The mistletoe in Ireland has long been regarded as a pest and would probably be classified as a foreign invasive species were it to arrive today.
Paul Maher, curator of the National Botanic Gardens, said mistletoe is a real pest and “a disastrous presence” in the Botanic Gardens, and to date has killed two lime trees.
“The infestation is usually high in the crowns, so difficult to get at. When male and female plants are present and pollination is good, berries are produced and our birds distribute it successfully. We also have infestations on Poplar.”
It has taken root in the gardens and Mr Maher, who is a native of Tralee, says they advise people to take care when planting it.
“We now tell people to exercise great caution when trying to establish mistletoe.”
The environmentalist and broadcaster Eanna Ní Lamhna said kissing under the mistletoe was a common custom in Britain.
“If a girl was not kissed under the mistletoe she wouldn’t be married that year, it was believed.”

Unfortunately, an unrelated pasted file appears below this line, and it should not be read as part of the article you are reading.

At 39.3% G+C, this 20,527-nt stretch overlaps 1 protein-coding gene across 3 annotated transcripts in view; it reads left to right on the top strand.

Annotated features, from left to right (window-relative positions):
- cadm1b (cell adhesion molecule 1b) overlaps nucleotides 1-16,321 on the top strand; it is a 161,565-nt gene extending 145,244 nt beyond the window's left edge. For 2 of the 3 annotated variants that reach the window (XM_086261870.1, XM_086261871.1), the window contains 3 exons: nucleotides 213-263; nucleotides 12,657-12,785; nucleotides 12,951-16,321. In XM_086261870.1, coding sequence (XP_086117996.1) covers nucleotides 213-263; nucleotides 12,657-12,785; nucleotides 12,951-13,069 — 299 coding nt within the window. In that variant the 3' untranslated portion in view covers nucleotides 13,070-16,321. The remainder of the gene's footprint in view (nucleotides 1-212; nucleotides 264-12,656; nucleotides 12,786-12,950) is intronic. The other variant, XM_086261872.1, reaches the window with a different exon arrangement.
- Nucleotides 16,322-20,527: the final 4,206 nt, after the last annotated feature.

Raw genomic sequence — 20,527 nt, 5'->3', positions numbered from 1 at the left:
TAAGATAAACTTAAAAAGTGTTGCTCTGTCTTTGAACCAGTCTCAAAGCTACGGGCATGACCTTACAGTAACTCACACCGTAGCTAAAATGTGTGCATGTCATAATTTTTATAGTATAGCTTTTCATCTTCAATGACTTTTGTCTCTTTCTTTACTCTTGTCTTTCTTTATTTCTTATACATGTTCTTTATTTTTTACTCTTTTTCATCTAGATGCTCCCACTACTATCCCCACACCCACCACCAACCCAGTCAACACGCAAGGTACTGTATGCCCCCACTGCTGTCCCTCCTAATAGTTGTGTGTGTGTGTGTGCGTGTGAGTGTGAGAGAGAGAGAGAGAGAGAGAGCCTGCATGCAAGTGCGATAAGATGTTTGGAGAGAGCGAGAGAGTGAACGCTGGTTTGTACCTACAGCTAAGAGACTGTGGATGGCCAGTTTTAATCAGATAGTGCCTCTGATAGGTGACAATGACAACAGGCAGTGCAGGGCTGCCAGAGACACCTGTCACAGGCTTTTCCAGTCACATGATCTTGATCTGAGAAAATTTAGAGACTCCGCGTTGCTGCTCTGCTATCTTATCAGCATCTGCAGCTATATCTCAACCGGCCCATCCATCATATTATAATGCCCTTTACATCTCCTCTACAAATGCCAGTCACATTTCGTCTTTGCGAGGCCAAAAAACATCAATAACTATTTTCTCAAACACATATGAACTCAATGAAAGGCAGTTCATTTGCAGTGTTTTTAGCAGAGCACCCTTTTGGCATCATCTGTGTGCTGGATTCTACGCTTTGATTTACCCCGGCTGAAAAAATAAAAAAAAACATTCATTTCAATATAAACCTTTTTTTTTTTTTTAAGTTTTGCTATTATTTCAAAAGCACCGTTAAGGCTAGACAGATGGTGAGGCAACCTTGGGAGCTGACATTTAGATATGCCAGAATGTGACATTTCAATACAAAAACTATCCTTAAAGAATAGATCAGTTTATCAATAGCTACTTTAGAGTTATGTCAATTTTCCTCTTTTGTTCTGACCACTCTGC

In other places not being kissed under the plant meant she would be barren.
Only in Co Armagh was there such a custom, where the sprig would be hung over the door.
“In other parts of Ireland, holly was the magic tree, but nobody kissed under it.
“Young women would put holly leaves or indeed ivy leaves in some places under their pillows on New Year’s eve and then they would dream of their future husbands. But no kissing traditions,” Ms Ní Lamhna said.
The explanation may lie in the fact that most romance in Ireland came here as recently as the 12th and 13th centuries.
The late Professor Seán O’Tuama, in his book An Grá in Amhráin na nDaoine, explained how dancing, carolling, and love songs all came in with the Normans.